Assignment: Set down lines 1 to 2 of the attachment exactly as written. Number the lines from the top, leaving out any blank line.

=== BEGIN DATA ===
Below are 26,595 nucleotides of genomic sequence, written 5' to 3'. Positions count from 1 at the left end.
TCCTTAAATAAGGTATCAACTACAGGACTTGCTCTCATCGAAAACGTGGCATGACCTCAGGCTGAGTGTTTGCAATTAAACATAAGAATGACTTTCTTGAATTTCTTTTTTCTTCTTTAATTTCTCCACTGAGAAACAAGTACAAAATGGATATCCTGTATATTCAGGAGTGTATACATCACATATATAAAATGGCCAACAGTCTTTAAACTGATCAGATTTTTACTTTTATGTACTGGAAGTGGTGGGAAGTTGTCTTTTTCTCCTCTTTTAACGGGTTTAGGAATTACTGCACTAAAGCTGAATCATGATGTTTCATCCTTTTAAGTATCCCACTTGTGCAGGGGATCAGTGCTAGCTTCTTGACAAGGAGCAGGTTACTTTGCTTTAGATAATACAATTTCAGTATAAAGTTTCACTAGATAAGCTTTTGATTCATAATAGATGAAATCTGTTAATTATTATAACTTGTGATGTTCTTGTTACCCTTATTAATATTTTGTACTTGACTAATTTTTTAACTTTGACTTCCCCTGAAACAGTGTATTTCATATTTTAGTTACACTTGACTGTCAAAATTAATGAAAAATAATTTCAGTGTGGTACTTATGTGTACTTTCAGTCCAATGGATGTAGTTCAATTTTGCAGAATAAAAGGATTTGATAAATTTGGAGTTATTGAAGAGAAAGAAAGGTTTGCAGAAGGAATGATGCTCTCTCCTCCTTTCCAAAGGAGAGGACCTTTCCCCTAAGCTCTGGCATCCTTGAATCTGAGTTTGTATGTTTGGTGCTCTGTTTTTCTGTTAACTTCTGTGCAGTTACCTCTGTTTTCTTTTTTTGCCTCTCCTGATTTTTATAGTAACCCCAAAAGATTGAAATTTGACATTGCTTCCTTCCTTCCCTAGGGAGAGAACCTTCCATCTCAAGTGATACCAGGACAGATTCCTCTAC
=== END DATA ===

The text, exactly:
Below are 26,595 nucleotides of genomic sequence, written 5' to 3'. Positions count from 1 at the left end.
TCCTTAAATAAGGTATCAACTACAGGACTTGCTCTCATCGAAAACGTGGCATGACCTCAGGCTGAGTGTTTGCAATTAAACATAAGAATGACTTTCTTGAATTTCTTTTTTCTTCTTTAATTTCTCCACTGAGAAACAAGTACAAAATGGATATCCTGTATATTCAGGAGTGTATACATCACATATATAAAATGGCCAACAGTCTTTAAACTGATCAGATTTTTACTTTTATGTACTGGAAGTGGTGGGAAGTTGTCTTTTTCTCCTCTTTTAACGGGTTTAGGAATTACTGCACTAAAGCTGAATCATGATGTTTCATCCTTTTAAGTATCCCACTTGTGCAGGGGATCAGTGCTAGCTTCTTGACAAGGAGCAGGTTACTTTGCTTTAGATAATACAATTTCAGTATAAAGTTTCACTAGATAAGCTTTTGATTCATAATAGATGAAATCTGTTAATTATTATAACTTGTGATGTTCTTGTTACCCTTATTAATATTTTGTACTTGACTAATTTTTTAACTTTGACTTCCCCTGAAACAGTGTATTTCATATTTTAGTTACACTTGACTGTCAAAATTAATGAAAAATAATTTCAGTGTGGTACTTATGTGTACTTTCAGTCCAATGGATGTAGTTCAATTTTGCAGAATAAAAGGATTTGATAAATTTGGAGTTATTGAAGAGAAAGAAAGGTTTGCAGAAGGAATGATGCTCTCTCCTCCTTTCCAAAGGAGAGGACCTTTCCCCTAAGCTCTGGCATCCTTGAATCTGAGTTTGTATGTTTGGTGCTCTGTTTTTCTGTTAACTTCTGTGCAGTTACCTCTGTTTTCTTTTTTTGCCTCTCCTGATTTTTATAGTAACCCCAAAAGATTGAAATTTGACATTGCTTCCTTCCTTCCCTAGGGAGAGAACCTTCCATCTCAAGTGATACCAGGACAGATTCCTCTAC